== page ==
Driving home from work, I've got the classical station on so I can think through what I might say for the radio taping tonight. I'm going to be appearing on KBOO's "Bread and Roses" program, the country's longest-running feminist radio show, and I'm very excited to be appearing alongside three badass woman writers, discussing feminism, womanhood, and our respective parts in the anthology I edited, City of Weird.
I'm feeling quite badass, myself, with all my badass woman musings - until the car behind me rams into my bumper. I'm thrown forward, a quick fishtail as I slam on the breaks, and all of my woman-power feelings fly right out the window, along with the decidedly girly squeak that just jumped from my mouth on impact.
Now I'm pulled over on the side of Burnside Bridge yanking stuff out of my glove compartment, looking for the insurance card, looking for that little pad of paper, looking for a pen. Finding ice scraper. Hot pink flashlight. Envelope full of miscellaneous papers that aren't the one I need.
And my brain has gone where my brain tends to go in uncertain situations, to that place where I feel like a loser, and maybe it's all the feminism musings, but all I can think about is how I'm a woman.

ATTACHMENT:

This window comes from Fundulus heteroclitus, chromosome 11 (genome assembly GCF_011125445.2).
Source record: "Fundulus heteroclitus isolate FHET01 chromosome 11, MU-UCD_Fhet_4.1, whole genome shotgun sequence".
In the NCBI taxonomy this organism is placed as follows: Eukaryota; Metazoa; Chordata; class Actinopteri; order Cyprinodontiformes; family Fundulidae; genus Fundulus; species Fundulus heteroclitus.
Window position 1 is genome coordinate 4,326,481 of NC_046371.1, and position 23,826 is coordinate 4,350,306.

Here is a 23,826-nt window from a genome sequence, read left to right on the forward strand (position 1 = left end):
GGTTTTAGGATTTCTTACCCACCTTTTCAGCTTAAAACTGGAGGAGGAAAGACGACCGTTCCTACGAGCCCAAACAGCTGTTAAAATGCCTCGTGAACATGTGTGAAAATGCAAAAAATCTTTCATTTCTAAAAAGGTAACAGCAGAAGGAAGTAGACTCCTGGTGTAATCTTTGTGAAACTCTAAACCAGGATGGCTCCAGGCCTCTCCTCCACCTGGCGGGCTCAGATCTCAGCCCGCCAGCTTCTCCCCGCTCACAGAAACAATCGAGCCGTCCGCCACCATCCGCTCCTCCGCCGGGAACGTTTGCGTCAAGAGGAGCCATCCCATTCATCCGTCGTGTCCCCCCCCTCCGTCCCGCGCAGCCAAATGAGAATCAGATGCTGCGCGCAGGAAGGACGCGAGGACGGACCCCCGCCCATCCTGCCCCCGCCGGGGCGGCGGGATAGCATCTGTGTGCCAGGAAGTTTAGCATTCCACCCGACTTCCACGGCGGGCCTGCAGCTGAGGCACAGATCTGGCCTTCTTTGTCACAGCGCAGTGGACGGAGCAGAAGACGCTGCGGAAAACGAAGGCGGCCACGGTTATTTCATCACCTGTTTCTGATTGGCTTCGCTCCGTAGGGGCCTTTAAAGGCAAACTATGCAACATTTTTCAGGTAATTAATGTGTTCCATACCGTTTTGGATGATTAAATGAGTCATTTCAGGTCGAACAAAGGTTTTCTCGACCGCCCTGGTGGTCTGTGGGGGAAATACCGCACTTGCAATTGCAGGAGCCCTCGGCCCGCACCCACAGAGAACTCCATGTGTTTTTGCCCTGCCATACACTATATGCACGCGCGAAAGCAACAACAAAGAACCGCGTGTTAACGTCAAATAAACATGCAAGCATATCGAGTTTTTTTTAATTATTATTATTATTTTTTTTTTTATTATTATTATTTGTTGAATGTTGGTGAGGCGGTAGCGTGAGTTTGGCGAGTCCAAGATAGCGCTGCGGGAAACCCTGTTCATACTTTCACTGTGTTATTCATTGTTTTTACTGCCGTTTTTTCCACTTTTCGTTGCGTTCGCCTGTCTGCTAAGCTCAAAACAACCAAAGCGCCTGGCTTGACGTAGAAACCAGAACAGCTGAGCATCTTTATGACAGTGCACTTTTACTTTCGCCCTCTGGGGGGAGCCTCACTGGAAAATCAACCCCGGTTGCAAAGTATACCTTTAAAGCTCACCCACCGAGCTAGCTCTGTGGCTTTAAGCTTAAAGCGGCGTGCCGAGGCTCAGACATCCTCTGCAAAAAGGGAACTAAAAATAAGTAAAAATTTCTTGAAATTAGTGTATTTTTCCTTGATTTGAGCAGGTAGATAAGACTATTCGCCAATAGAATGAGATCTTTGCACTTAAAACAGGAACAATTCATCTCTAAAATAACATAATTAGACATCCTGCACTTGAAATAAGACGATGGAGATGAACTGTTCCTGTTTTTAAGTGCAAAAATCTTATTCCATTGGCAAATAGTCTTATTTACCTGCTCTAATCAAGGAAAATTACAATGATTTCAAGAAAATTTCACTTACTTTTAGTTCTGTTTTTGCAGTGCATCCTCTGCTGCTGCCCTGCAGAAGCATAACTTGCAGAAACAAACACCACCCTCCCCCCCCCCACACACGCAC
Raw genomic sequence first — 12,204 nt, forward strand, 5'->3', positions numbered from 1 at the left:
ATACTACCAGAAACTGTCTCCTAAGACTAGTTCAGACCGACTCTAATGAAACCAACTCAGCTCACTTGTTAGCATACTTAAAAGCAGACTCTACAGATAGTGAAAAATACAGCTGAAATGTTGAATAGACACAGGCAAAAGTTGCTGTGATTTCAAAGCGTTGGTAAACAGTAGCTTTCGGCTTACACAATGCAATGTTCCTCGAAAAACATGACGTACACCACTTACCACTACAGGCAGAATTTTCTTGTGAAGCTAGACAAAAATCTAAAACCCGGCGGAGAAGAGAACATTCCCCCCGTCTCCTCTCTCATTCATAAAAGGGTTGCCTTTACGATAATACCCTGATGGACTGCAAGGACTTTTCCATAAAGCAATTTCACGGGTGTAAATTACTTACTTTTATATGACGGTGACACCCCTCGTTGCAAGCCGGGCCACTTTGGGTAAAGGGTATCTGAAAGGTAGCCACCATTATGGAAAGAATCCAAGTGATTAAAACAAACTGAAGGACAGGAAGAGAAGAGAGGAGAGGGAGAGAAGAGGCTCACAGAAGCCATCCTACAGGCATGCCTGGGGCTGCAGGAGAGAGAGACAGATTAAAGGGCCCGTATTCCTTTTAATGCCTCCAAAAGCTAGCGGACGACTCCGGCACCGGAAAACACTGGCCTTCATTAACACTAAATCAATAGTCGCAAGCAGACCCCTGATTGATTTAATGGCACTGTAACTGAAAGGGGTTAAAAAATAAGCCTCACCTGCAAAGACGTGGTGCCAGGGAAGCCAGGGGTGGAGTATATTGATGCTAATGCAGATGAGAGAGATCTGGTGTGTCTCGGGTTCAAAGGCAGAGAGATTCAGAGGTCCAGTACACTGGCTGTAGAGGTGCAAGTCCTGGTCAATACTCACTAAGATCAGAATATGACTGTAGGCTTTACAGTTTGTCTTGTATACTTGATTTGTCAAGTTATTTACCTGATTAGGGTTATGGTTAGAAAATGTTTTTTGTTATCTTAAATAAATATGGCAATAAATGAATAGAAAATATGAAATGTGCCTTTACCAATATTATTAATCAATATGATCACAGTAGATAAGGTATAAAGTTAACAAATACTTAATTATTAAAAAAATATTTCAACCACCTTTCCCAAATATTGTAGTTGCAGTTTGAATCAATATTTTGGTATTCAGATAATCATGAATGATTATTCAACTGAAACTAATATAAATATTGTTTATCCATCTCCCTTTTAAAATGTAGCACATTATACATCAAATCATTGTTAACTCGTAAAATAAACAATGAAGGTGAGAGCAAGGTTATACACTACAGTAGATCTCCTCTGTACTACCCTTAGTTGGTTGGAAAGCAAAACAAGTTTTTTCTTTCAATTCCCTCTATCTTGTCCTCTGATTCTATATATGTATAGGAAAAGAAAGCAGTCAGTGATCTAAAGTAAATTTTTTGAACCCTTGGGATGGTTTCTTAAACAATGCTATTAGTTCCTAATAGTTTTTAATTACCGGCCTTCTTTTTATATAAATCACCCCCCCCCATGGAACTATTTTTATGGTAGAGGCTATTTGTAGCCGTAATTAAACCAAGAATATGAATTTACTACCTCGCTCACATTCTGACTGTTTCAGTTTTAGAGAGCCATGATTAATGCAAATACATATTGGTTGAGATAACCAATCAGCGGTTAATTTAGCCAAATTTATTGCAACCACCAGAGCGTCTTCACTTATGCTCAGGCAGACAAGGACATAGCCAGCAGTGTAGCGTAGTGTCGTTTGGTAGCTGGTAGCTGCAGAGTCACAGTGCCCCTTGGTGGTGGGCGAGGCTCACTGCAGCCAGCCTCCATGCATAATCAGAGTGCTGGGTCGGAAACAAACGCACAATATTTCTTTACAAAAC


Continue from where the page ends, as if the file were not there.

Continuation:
Does the guy in the other car think it's my fault because I'm a woman driver?
My hands are shaking - am I weak, scared, wimpy because I'm a woman?
Where the hell is the insurance card and do I call the police or do I not call the police and what information do I need to get from the guy and am I a scatterbrain because I'm a woman?
Am I going to burst into tears because I'm a woman?
Why do I sometimes think this way, stop thinking this way, it's wrong, it's untrue, and it's stupid, stupid, stupid! Am I being stupid, stupid, stupid because I'm a woman?
The cars are going by so steadily on my left that I can't open the car door sitting here pulled off into the bike lane of the bridge, and I finally climb like an idiot over the parking brake, over the shopping bag and girly purse on the passenger seat, climb clumsy out the door into the cold dark.
The other driver is a woman. Early twenties with a pretty face and short brown hair, big eyes at me: "Oh my god, are you OK? I'm so, so sorry! Are you OK?"
I'm saying I'm OK and she's asking again and I'm saying it more emphatically, still climbing out of the car. Somehow this strikes me as just as feminist as all of my feminist musings from before: all I want to do is reassure her and make her feel better, and all she wants is for me to be OK.
I straighten up out of the car, and I don't know why I do it, and it's weird when I do it, but I do it anyway, the first thing I do after getting rear-ended, I throw my arms around this woman I don't know and give her a hug.